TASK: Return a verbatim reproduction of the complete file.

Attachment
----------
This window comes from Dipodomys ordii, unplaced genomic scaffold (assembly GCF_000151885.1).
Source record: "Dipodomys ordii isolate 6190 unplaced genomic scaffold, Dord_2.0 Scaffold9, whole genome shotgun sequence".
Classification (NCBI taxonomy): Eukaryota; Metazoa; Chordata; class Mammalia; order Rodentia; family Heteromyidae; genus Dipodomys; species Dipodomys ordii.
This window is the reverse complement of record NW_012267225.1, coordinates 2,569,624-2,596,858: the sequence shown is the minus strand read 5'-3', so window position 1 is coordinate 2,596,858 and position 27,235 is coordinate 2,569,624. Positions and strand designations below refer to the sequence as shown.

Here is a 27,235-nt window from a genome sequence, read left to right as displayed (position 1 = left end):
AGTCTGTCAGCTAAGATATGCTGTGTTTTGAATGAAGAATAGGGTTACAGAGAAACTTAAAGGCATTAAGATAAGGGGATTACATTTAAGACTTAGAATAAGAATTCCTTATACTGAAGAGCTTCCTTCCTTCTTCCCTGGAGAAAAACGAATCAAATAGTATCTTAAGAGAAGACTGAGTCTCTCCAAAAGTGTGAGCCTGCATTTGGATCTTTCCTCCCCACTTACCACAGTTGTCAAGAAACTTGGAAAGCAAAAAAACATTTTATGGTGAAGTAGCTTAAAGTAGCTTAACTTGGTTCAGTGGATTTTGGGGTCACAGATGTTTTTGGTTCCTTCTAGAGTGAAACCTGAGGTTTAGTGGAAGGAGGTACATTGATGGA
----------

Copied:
This window comes from Dipodomys ordii, unplaced genomic scaffold (assembly GCF_000151885.1).
Source record: "Dipodomys ordii isolate 6190 unplaced genomic scaffold, Dord_2.0 Scaffold9, whole genome shotgun sequence".
Classification (NCBI taxonomy): Eukaryota; Metazoa; Chordata; class Mammalia; order Rodentia; family Heteromyidae; genus Dipodomys; species Dipodomys ordii.
This window is the reverse complement of record NW_012267225.1, coordinates 2,569,624-2,596,858: the sequence shown is the minus strand read 5'-3', so window position 1 is coordinate 2,596,858 and position 27,235 is coordinate 2,569,624. Positions and strand designations below refer to the sequence as shown.

Here is a 27,235-nt window from a genome sequence, read left to right as displayed (position 1 = left end):
AGTCTGTCAGCTAAGATATGCTGTGTTTTGAATGAAGAATAGGGTTACAGAGAAACTTAAAGGCATTAAGATAAGGGGATTACATTTAAGACTTAGAATAAGAATTCCTTATACTGAAGAGCTTCCTTCCTTCTTCCCTGGAGAAAAACGAATCAAATAGTATCTTAAGAGAAGACTGAGTCTCTCCAAAAGTGTGAGCCTGCATTTGGATCTTTCCTCCCCACTTACCACAGTTGTCAAGAAACTTGGAAAGCAAAAAAACATTTTATGGTGAAGTAGCTTAAAGTAGCTTAACTTGGTTCAGTGGATTTTGGGGTCACAGATGTTTTTGGTTCCTTCTAGAGTGAAACCTGAGGTTTAGTGGAAGGAGGTACATTGATGGA